Tech Sightings, June 10, 2014

Posted June 10th, 2014 at 2:00 pm (UTC-4)
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Facebook, Twitter Brace for World Cup Fever

Facebook is offering new features to help its huge soccer fanbase get the most out of the July 12 World Cup games in Brazil. Nearly 40 percent of the social media giant’s 1.28 billion users are football fans. The new features let football aficionados track their favorite players and teams and learn more about the games.

FIFA to Hold Man of the Match Votes on Twitter

FIFA, Football’s governing body, and official World Cup sponsor Budweiser, are taking this year’s World Cup Man of the Match vote to social media, hoping to increase the number of voters during the games. Voting will open on Twitter at the beginning of the second half of each game. Voters can register using hashtag #ManoftheMatch.

‘Smart’ Football Helmet May Help Detect Concussions

Riddell, the United States’ leading maker of football helmets, has come up with a way to better assess the severity of concussions when football players have collisions on the field. The new technology, which is embedded in football helmets, measures the force of collisions and sends alerts whenever a player’s health in at risk.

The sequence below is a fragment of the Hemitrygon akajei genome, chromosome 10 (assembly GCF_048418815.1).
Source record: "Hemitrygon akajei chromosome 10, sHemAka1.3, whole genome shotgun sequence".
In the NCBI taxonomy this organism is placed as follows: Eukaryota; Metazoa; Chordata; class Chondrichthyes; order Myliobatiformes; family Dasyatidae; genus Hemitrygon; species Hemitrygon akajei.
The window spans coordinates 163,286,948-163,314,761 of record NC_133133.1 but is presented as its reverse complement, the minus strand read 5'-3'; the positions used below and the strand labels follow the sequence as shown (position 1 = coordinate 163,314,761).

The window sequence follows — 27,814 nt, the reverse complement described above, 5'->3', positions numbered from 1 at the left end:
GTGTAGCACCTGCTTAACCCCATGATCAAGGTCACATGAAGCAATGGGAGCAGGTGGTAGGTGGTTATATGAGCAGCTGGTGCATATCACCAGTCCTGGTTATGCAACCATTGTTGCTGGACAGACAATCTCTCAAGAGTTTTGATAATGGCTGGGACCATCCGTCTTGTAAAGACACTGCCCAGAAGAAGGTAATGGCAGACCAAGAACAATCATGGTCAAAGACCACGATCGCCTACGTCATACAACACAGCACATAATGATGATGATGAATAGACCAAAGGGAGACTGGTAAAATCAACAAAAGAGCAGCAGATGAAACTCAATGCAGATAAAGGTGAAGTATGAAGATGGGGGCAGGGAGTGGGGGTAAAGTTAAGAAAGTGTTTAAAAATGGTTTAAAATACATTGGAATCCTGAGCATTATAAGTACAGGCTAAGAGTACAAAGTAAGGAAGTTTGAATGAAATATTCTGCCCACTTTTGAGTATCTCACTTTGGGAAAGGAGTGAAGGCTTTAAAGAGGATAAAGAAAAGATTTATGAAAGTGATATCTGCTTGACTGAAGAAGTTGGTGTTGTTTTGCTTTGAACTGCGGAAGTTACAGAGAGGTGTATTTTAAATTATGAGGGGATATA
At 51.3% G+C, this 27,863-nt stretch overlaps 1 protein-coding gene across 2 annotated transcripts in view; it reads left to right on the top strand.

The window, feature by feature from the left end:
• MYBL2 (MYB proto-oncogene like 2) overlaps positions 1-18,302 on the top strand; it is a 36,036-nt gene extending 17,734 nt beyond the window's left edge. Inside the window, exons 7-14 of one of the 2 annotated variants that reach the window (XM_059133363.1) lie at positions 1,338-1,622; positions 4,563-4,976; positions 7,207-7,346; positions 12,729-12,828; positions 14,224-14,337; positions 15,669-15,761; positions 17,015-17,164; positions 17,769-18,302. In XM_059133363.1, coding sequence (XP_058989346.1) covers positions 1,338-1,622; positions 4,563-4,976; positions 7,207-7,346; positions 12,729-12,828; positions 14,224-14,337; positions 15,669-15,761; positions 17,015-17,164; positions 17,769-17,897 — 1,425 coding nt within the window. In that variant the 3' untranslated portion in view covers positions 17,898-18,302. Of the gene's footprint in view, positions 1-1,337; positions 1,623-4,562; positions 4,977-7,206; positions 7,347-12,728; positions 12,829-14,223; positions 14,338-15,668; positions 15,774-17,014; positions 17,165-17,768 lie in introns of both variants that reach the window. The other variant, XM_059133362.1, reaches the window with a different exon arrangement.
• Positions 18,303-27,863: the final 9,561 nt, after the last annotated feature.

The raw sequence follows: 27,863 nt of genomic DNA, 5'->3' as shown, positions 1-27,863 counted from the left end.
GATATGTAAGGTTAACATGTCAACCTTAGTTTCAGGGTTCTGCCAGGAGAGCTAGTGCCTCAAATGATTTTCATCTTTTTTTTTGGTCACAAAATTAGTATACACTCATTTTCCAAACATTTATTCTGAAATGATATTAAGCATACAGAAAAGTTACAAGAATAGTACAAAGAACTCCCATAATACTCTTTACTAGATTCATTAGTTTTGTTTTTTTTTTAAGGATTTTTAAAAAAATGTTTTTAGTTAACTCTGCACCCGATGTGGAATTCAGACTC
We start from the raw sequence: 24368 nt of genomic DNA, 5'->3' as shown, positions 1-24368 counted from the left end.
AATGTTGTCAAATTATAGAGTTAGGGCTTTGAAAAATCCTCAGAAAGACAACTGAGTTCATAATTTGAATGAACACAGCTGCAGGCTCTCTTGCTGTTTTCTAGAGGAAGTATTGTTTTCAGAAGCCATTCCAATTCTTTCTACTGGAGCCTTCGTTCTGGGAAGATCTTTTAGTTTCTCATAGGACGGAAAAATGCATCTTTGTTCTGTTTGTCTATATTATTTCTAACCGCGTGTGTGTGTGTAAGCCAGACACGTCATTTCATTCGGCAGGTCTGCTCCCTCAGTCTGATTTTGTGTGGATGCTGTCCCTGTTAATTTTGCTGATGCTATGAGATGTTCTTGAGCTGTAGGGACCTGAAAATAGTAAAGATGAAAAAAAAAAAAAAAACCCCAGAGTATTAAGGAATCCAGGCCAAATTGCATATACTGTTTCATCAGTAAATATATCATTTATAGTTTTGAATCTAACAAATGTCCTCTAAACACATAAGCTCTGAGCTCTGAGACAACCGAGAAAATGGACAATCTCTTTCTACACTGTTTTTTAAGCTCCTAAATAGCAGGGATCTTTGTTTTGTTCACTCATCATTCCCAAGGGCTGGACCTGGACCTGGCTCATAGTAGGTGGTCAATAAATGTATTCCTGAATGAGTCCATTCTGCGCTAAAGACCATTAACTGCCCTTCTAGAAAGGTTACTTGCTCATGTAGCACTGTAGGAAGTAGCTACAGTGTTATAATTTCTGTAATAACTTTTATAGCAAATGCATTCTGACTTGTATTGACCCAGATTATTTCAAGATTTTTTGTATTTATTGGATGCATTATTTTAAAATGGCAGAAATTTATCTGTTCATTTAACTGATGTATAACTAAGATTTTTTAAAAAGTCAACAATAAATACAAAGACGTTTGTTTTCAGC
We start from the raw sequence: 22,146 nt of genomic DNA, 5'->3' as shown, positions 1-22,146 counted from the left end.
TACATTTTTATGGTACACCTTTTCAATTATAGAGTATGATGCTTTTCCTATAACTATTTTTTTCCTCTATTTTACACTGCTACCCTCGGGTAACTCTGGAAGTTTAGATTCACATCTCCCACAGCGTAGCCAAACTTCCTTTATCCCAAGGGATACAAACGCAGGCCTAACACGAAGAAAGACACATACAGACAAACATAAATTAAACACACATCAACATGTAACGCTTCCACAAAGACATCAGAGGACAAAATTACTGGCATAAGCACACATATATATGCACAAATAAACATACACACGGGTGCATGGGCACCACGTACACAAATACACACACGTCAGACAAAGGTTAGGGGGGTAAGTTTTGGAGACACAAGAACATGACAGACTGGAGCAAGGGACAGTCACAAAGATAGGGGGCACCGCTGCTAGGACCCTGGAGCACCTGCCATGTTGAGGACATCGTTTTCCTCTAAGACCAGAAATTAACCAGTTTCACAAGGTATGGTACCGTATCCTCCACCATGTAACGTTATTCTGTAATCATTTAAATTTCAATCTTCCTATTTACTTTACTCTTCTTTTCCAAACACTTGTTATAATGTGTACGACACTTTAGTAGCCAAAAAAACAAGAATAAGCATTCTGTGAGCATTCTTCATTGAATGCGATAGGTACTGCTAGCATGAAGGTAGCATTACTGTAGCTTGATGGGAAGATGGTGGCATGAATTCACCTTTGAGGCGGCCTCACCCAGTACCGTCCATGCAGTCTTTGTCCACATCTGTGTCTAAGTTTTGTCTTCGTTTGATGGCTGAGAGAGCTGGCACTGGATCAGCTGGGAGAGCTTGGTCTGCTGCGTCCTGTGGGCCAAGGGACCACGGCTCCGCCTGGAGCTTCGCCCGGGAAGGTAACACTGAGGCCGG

Nigerian Inventor Builds Solar-Powered Car

Segun Oyeyiola, a student at Obafemi Awolowo University, says building a solar-powered car in Nigeria can be challenging. Studying and working day and night, sometimes without electricity, finding the materials, text books, resources and funds were just some of the hurdles he had to overcome while creating his car.

Campaign to Pave American Roads With Solar Panels Passes $2 Million in Donations

Despite questions about cost and feasibility, Scott and Julie Brusaw’s plan to pave roadways with solar panels has received more than 40,000 donations worth more than $2 million, the most to ever be donated on crowdfunding site Indiegog. Donations come from all over the United States and 42 countries besides.

Race for a Better Bitcoin Is on – But Still May Miss the Point

Entrepreneurs are vying to create new cryptocurrencies that promise greater anonymity protection, while making transactions even less traceable. But the effort does little to address the real problems plaguing digital currencies.

Aida Akl
Aida Akl is a journalist working on VOA's English Webdesk. She has written on a wide range of topics, although her more recent contributions have focused on technology. She has covered both domestic and international events since the mid-1980s as a VOA reporter and international broadcaster.

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